Welcome to Six Questions with an Ethics & Compliance Officer, a new interview series created in conjunction with National Compliance Officer Day. Each post will shine the spotlight on a different member of the E&C community, from established CCOs and CECOs with years of experience to rising stars with a passion for ethical behavior. 

Q: How long have you been working in ethics and compliance? 

I’ve been working in E&C for 11.5 years.

Q: What did you want to be when you were growing up? 

An ethics and compliance professional, of course! Actually, probably a writer or an artist.

Q: What are some of the most rewarding and challenging parts of your job?

The most rewarding part is building close and trusting working relationships with clients, solving a problem or reaching a goal that helps sustain an ethical culture, and contributing to my clients’ career success.

The most challenging part is when I work (thankfully rarely) with clients who don’t really want to be in an ethics and compliance role and who only do the bare minimum to get by.

Q: What are three important traits a Chief Ethics and Compliance Officer should possess? 

    1. Commitment to an ethical culture – having an unwavering commitment to the importance of an ethical culture, designing the program accordingly, and defending it courageously.
    2. Resourcefulness – getting the most out of limited resources, and tapping into less obvious ones. That means hiring people who have a passion for the work, investing in their careers, staying on top of trends, and learning from other people and companies that are in the trenches every day.
    3. Ability to “win friends and influence people” – without the ability to build relationships and influence across the organization, it’d be difficult to get the buy-in necessary for a meaningful program.

    Q: If someone wanted to get more involved in promoting ethical behavior in their organization today, what could they do?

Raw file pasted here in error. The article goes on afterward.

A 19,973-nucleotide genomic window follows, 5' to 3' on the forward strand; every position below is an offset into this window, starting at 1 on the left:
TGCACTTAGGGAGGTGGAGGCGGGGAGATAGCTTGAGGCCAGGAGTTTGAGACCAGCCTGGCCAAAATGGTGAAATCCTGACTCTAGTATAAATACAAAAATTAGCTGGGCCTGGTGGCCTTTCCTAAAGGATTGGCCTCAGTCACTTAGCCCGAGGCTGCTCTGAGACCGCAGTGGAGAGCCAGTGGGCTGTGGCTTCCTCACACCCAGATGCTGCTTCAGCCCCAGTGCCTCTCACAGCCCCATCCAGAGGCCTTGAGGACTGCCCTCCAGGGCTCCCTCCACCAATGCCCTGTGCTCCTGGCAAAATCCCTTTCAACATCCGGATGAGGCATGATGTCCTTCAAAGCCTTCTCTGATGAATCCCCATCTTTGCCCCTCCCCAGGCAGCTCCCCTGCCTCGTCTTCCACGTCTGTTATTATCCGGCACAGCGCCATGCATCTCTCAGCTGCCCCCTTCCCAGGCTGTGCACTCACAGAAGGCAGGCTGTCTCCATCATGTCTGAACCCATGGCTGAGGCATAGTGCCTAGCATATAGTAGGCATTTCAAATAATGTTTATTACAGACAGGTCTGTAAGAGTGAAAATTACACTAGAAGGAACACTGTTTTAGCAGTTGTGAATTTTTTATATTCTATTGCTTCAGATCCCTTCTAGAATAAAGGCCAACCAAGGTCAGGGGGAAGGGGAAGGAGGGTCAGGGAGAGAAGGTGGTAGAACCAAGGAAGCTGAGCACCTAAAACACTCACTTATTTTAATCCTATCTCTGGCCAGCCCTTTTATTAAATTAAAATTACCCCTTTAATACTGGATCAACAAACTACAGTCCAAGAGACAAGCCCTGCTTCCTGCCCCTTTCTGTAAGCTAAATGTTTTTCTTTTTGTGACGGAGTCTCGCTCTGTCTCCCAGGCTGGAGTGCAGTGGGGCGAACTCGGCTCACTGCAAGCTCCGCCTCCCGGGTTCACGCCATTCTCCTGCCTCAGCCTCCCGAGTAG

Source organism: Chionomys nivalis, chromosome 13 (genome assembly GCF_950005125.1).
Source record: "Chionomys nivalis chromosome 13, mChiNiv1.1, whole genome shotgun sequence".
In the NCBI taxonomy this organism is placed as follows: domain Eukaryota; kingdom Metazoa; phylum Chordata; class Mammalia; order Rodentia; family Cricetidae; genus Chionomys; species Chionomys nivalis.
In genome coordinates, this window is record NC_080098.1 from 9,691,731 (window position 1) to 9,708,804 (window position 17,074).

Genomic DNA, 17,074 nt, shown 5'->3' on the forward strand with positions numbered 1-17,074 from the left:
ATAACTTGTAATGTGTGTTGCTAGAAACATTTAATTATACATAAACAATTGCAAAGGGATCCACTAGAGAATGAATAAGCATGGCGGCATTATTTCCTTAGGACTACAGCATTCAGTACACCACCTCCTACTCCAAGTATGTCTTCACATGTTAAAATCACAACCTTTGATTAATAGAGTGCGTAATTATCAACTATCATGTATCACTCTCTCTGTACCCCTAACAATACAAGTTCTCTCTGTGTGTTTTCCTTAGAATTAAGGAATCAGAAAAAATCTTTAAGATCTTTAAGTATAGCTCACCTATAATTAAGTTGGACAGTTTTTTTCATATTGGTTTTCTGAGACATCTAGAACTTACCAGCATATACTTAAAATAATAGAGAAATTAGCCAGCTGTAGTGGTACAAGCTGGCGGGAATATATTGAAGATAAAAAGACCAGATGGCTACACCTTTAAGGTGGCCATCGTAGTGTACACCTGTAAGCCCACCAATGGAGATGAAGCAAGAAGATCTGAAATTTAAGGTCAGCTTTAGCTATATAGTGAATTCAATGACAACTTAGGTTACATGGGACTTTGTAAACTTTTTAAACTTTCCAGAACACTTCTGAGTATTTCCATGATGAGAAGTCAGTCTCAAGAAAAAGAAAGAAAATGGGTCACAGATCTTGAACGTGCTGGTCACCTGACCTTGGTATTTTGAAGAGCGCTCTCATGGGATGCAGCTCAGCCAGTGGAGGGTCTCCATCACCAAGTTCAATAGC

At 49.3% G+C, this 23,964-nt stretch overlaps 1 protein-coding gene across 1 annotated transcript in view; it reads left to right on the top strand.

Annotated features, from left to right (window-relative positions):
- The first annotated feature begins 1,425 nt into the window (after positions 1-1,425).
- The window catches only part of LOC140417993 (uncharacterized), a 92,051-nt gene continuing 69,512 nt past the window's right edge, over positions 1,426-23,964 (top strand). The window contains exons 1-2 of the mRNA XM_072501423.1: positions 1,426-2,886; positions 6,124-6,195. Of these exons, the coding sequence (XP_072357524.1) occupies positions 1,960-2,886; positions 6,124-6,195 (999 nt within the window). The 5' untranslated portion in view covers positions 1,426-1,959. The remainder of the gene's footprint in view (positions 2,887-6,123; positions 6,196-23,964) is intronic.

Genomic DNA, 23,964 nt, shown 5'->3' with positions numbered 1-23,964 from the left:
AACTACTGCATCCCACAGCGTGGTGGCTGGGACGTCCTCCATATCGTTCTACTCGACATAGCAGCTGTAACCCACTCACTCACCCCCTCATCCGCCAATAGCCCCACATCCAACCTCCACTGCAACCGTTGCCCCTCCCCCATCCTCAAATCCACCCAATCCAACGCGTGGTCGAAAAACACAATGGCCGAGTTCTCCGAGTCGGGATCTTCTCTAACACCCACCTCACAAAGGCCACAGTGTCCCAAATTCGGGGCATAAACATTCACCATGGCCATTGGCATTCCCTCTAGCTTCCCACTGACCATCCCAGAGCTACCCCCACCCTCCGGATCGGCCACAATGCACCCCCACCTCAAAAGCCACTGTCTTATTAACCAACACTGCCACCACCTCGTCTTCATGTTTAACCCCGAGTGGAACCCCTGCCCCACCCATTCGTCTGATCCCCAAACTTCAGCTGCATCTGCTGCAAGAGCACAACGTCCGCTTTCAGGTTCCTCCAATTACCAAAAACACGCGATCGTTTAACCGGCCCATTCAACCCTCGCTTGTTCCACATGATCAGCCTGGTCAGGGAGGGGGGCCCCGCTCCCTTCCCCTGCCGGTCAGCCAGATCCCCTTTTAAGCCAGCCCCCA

I’d suggest first speaking with someone from the ethics & compliance department to clarify the company values, what ethical behavior means at the company, and discuss scenarios where he/she could have an impact. The company may also have an ethics and compliance ambassador program or other established ways to engage employees.

    Q: What advice would you give to recent college graduates and other professionals who may want to pursue a career in ethics and compliance?

    Start by learning as much as possible through resources such as the Society of Corporate Compliance and Ethics, Ethics and Compliance Institute, and OCEG. Connect with E&C professionals to learn about the career and its realities. And if they’re still interested, speak with someone in an ethics and compliance role at their current companies to see about opportunities to transition. If that’s not an option, revise resumes to reflect an interest and any relatable experience, and seek job openings that match their capabilities and experience.


    Caveni Wong is the Founder & Principal of Principle Compliance, Inc., a management consulting firm with a focus on corporate ethics and compliance. Since 2006, Caveni has helped multinational corporations develop and manage global ethics and compliance programs. She combines experience in organizational change management and the technology industry to help clients execute a full range of ethics and compliance initiatives, from program strategy, risk assessment, and vendor evaluation to Code of Conduct and training development. Caveni previously worked for Ernst & Young, IBM, and LRN. She graduated cum laude from the University of California, Los Angeles with a B.A. in Communication Studies and holds an MBA from Duke University.